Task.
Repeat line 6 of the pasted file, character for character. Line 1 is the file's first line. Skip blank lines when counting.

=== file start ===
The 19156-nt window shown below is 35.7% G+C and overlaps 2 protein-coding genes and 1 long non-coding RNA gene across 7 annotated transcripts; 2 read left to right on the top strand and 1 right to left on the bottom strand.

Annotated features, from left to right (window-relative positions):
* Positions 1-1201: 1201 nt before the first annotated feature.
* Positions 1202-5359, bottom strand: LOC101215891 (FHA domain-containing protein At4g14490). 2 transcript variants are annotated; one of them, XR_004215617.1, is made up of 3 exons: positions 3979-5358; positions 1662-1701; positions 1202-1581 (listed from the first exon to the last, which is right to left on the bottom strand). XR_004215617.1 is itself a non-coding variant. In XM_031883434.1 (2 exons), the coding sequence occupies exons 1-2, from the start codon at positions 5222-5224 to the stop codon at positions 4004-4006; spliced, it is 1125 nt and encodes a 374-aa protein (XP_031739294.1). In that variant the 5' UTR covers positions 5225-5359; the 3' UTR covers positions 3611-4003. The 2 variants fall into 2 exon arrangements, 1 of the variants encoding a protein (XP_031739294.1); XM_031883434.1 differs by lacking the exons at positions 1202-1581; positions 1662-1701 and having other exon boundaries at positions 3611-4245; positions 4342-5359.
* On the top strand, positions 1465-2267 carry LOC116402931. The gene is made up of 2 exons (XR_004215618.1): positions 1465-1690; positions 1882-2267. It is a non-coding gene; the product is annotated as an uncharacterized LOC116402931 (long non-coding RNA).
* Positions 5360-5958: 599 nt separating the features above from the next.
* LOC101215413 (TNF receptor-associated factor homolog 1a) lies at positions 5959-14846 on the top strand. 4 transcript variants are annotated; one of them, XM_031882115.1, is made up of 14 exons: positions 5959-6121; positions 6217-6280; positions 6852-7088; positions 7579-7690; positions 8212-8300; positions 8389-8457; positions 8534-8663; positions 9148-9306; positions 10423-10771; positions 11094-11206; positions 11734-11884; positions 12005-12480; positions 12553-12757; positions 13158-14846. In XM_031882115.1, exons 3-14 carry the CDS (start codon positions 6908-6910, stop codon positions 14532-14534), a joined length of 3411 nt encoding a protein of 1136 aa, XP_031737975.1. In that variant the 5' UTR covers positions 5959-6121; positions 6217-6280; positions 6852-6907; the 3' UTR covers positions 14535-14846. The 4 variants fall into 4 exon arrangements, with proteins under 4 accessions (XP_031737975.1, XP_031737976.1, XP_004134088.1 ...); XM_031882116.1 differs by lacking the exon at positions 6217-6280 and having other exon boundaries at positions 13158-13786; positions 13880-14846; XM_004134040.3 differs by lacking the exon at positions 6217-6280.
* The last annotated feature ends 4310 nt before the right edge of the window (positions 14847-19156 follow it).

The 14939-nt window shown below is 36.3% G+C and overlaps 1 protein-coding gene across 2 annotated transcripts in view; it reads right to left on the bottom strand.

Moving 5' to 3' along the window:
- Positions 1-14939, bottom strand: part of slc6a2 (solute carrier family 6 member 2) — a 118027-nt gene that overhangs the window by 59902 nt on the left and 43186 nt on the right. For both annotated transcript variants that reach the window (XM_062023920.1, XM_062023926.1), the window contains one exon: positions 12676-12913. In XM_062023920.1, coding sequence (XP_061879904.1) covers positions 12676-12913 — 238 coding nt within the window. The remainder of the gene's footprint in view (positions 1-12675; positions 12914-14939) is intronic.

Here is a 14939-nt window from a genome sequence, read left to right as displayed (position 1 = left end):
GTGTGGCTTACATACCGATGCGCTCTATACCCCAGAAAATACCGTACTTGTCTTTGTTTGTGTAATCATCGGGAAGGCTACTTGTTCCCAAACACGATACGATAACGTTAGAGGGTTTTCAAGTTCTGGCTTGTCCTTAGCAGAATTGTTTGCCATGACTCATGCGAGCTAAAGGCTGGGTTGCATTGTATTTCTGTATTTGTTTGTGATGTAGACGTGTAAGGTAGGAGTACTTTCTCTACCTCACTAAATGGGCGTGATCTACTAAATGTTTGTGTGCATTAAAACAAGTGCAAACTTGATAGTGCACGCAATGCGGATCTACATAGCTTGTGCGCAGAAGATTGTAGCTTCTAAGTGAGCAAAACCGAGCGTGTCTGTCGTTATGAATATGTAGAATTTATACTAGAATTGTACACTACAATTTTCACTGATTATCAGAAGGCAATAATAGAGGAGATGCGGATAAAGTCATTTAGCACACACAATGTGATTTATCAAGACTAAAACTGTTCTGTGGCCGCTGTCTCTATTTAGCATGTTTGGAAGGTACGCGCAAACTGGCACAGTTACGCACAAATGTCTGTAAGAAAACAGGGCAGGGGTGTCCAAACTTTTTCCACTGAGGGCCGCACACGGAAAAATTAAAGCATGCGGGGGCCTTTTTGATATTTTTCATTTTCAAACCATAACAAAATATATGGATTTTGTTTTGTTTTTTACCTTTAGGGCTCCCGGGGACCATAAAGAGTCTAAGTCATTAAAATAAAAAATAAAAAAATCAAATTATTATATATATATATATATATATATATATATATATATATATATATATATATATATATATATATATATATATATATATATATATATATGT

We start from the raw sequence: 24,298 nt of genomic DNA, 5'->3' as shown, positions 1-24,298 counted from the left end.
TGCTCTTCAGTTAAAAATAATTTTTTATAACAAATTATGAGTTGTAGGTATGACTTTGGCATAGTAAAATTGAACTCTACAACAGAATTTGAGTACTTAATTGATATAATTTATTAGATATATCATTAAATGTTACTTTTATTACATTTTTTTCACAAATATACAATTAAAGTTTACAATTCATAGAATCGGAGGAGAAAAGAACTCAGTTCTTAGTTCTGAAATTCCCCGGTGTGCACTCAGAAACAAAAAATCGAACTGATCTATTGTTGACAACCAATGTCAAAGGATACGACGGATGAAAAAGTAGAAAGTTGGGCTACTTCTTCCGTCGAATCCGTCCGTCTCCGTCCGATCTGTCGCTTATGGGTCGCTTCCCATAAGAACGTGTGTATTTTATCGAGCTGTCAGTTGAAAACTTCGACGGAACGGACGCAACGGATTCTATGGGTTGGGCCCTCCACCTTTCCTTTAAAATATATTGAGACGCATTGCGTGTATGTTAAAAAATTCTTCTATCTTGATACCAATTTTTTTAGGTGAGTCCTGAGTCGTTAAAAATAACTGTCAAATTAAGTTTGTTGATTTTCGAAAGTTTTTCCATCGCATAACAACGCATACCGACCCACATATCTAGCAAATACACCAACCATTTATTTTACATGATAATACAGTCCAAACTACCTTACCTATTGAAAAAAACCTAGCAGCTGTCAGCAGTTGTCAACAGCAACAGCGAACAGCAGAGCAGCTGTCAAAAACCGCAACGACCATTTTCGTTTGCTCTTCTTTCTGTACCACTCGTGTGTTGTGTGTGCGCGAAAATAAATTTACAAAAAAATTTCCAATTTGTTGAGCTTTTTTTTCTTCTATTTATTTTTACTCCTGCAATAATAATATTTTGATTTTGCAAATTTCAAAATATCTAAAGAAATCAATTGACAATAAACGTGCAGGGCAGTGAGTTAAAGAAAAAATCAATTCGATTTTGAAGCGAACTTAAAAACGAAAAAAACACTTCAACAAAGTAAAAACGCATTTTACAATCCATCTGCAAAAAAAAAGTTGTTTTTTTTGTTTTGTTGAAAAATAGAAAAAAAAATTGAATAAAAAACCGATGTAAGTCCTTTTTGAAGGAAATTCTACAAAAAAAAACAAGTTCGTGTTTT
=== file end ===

* Positions 5360-5958: 599 nt separating the features above from the next.